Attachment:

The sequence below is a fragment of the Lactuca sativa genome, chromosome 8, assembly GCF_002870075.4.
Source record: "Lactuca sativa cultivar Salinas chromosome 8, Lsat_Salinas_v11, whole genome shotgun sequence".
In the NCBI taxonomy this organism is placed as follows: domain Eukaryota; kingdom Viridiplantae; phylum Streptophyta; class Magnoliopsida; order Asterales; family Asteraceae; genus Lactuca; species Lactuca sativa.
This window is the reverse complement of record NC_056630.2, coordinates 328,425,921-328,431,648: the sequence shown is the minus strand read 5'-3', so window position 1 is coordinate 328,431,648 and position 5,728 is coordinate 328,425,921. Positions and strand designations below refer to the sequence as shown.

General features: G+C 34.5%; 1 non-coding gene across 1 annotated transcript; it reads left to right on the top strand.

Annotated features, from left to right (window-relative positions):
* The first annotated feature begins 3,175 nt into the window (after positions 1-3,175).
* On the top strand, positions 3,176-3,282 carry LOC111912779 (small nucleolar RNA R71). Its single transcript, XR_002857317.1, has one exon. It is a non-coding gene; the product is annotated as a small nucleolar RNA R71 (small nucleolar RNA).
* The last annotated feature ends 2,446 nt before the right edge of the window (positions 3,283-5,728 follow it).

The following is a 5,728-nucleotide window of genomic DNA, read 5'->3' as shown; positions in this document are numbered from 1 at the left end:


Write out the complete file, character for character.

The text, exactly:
The sequence below is a fragment of the Lactuca sativa genome, chromosome 8, assembly GCF_002870075.4.
Source record: "Lactuca sativa cultivar Salinas chromosome 8, Lsat_Salinas_v11, whole genome shotgun sequence".
In the NCBI taxonomy this organism is placed as follows: domain Eukaryota; kingdom Viridiplantae; phylum Streptophyta; class Magnoliopsida; order Asterales; family Asteraceae; genus Lactuca; species Lactuca sativa.
This window is the reverse complement of record NC_056630.2, coordinates 328,425,921-328,431,648: the sequence shown is the minus strand read 5'-3', so window position 1 is coordinate 328,431,648 and position 5,728 is coordinate 328,425,921. Positions and strand designations below refer to the sequence as shown.

General features: G+C 34.5%; 1 non-coding gene across 1 annotated transcript; it reads left to right on the top strand.

Annotated features, from left to right (window-relative positions):
* The first annotated feature begins 3,175 nt into the window (after positions 1-3,175).
* On the top strand, positions 3,176-3,282 carry LOC111912779 (small nucleolar RNA R71). Its single transcript, XR_002857317.1, has one exon. It is a non-coding gene; the product is annotated as a small nucleolar RNA R71 (small nucleolar RNA).
* The last annotated feature ends 2,446 nt before the right edge of the window (positions 3,283-5,728 follow it).

The following is a 5,728-nucleotide window of genomic DNA, read 5'->3' as shown; positions in this document are numbered from 1 at the left end: